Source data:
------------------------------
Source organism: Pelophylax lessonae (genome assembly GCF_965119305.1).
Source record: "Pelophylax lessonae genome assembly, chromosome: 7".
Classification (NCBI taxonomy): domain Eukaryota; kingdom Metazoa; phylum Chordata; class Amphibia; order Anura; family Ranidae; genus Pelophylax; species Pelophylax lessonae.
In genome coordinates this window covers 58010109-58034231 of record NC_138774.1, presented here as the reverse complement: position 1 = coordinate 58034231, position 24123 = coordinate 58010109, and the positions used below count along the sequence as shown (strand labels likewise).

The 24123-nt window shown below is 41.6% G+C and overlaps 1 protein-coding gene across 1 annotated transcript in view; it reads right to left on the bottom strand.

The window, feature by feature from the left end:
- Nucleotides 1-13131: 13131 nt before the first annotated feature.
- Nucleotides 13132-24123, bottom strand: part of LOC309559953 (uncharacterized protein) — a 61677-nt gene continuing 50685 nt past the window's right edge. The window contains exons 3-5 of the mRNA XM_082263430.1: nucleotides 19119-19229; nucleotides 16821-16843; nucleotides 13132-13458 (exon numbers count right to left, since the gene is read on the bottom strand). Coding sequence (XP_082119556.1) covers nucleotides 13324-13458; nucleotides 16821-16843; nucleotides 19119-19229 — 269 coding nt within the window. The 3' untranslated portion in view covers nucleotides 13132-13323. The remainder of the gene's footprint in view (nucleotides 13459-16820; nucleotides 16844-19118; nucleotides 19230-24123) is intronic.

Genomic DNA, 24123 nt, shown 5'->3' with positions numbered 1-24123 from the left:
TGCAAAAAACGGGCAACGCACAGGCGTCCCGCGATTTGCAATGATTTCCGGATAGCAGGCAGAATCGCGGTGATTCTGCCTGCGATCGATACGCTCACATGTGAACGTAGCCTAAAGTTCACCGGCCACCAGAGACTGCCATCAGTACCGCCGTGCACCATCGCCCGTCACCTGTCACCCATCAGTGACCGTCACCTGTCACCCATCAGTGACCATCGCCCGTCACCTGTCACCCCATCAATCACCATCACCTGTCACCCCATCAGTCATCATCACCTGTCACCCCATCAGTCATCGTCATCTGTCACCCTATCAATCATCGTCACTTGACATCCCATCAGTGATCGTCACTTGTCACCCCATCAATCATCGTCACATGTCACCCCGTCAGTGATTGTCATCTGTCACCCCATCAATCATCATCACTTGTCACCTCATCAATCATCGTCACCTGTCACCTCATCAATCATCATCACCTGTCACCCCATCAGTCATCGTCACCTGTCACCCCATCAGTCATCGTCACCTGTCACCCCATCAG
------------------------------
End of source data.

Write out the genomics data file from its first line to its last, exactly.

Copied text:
Source organism: Pelophylax lessonae (genome assembly GCF_965119305.1).
Source record: "Pelophylax lessonae genome assembly, chromosome: 7".
Classification (NCBI taxonomy): domain Eukaryota; kingdom Metazoa; phylum Chordata; class Amphibia; order Anura; family Ranidae; genus Pelophylax; species Pelophylax lessonae.
In genome coordinates this window covers 58010109-58034231 of record NC_138774.1, presented here as the reverse complement: position 1 = coordinate 58034231, position 24123 = coordinate 58010109, and the positions used below count along the sequence as shown (strand labels likewise).

The 24123-nt window shown below is 41.6% G+C and overlaps 1 protein-coding gene across 1 annotated transcript in view; it reads right to left on the bottom strand.

The window, feature by feature from the left end:
- Nucleotides 1-13131: 13131 nt before the first annotated feature.
- Nucleotides 13132-24123, bottom strand: part of LOC309559953 (uncharacterized protein) — a 61677-nt gene continuing 50685 nt past the window's right edge. The window contains exons 3-5 of the mRNA XM_082263430.1: nucleotides 19119-19229; nucleotides 16821-16843; nucleotides 13132-13458 (exon numbers count right to left, since the gene is read on the bottom strand). Coding sequence (XP_082119556.1) covers nucleotides 13324-13458; nucleotides 16821-16843; nucleotides 19119-19229 — 269 coding nt within the window. The 3' untranslated portion in view covers nucleotides 13132-13323. The remainder of the gene's footprint in view (nucleotides 13459-16820; nucleotides 16844-19118; nucleotides 19230-24123) is intronic.

Genomic DNA, 24123 nt, shown 5'->3' with positions numbered 1-24123 from the left:
TGCAAAAAACGGGCAACGCACAGGCGTCCCGCGATTTGCAATGATTTCCGGATAGCAGGCAGAATCGCGGTGATTCTGCCTGCGATCGATACGCTCACATGTGAACGTAGCCTAAAGTTCACCGGCCACCAGAGACTGCCATCAGTACCGCCGTGCACCATCGCCCGTCACCTGTCACCCATCAGTGACCGTCACCTGTCACCCATCAGTGACCATCGCCCGTCACCTGTCACCCCATCAATCACCATCACCTGTCACCCCATCAGTCATCATCACCTGTCACCCCATCAGTCATCGTCATCTGTCACCCTATCAATCATCGTCACTTGACATCCCATCAGTGATCGTCACTTGTCACCCCATCAATCATCGTCACATGTCACCCCGTCAGTGATTGTCATCTGTCACCCCATCAATCATCATCACTTGTCACCTCATCAATCATCGTCACCTGTCACCTCATCAATCATCATCACCTGTCACCCCATCAGTCATCGTCACCTGTCACCCCATCAGTCATCGTCACCTGTCACCCCATCAG